As we imagine the possibilities for the next generation of theatre for the next generation, we should explore the myriad ways — short of killing Tinkerbell — that we can offer authentic interaction for young audiences.
Like everything in life, being an active and engaged audience member is something we learn.
Instead of jumping to the next scripted line, actors can be prepared to volley back and forth a bit more with audience members when they open that door with a hollered, “What do you think?” Individual responses can be called out, and particularly bold directors may bring young audience members up onto the stage for direct and displayed participation.
Writers can work to create situations for audiences to have a genuine say in what takes place on stage. The opening event of the first children’s theatre play that I co-authored — Super! — involved the audience voting for which reality show contestant would become the main character’s sidekick. One character would win, the other would go on to become the play’s antagonist. The winning outcome was not dictated by the script; it was decided by the audience. From that moment forward, our young audience members knew that they were creative collaborators in the work that was unfolding before them.
Opportunities for Authentic Interactions in Creation
This creative collaboration need not wait until the script is finished, the play rehearsed, and the audience seated. Indeed, I would argue that it ought not wait until then. If a play is to appeal to young audiences, it should be developed with young people. Not “with young people in mind,” but with actual, real life young people.
In his essay, “On Three Ways of Writing for Children,” C.S. Lewis cautions storytellers against approaching writing for young audiences as an exercise in “giving the public what it wants.” He notes that conceiving of a young audience in this way reduces them to “a strange species whose habits you have ‘made up’ like an anthropologist or a commercial traveler.” Young people are, of course, not made up. I was once one myself, and I’m willing to bet you were, too. But even with our records of experience, if we simply take aim at what we think “kids these days” would want, we will almost certainly miss.
If children’s theatre is to stand out among the other, often more accessible modes of children’s entertainment, it must capitalize on its community aspect.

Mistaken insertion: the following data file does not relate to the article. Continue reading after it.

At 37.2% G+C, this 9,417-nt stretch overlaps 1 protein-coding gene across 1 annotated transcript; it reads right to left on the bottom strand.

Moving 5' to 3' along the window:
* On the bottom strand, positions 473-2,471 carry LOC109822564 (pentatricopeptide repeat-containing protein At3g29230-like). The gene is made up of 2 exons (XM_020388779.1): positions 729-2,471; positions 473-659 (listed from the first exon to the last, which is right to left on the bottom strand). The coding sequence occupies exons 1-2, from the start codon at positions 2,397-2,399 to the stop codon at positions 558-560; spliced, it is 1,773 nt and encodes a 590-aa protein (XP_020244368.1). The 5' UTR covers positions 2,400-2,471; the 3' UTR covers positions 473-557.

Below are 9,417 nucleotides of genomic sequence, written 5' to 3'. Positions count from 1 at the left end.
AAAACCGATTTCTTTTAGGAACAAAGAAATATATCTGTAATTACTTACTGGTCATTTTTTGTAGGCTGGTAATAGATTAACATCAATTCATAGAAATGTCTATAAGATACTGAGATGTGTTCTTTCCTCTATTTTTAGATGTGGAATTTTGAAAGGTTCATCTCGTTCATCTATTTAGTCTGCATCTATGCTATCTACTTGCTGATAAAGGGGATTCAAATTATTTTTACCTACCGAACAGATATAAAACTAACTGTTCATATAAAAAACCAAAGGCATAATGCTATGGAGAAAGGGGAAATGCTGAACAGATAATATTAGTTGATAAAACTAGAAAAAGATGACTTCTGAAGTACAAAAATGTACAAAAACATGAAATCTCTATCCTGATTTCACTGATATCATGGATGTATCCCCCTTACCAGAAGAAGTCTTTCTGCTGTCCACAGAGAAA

I was involved in one such production in college, a play for children that blended a classic fairy tale with rap and karate — you know, kids stuff. After one performance for a small audience, I checked in with some students from the back row who had seemed less than enthused. I asked them what they would rather see a show about, and they instantly responded: superheroes. So, when I started drafting later that spring, I knew my subject matter.
I was also able to collaborate with real members of the future audience when I workshopped superhero stories with a 4th-grade class. Working directly with young writers served as a good reminder of the capable and wildly creative artists that children are. I was tapping into our shared enthusiasm for a subject, finding no room for a sense of adult superiority. As we worked together, we generated hero names and villainous plots that would make it into the final product, and I left with the confidence that young audiences would enjoy this story, because young writers had shaped this story.
Involving young minds in the writing process also helps to avoid a common pitfall of children’s theatre: heavy-handed moralizing. When writing for imaginary young people, it is easy to fall into a trap of writing down to them, offering advice from the moral high-ground of adulthood. When writing with real young people, writing down to them becomes impossible, because you spend so much time eye-to-eye. It was through collaborating with other writers — first elementary school students, then an adult co-writer — that Super! became a play about a hero who learns he cannot do it all and needs to work together with sidekicks to get the job done. From collaboration, a lesson about collaboration. Instead of stiffly moralizing from on high with a faux-sense of age-earned superiority, organic lessons emerge from the experience of collaboration; lessons that benefit all audience members, regardless of age.
Opportunities for Authentic Interactions Across Generations
While young writers should be directly involved in developing and shaping plays for young audiences, they must not be the only people that writers, directors, and performers have in mind. Though it may seem at odds with the “Children’s Theatre” label used by many companies, I believe that presenting a piece that adult audiences find equally enjoyable and entertaining is critical.
Maurice Sendak reading to a child from Where the Wild Things Are | Source: Self-Styled Siren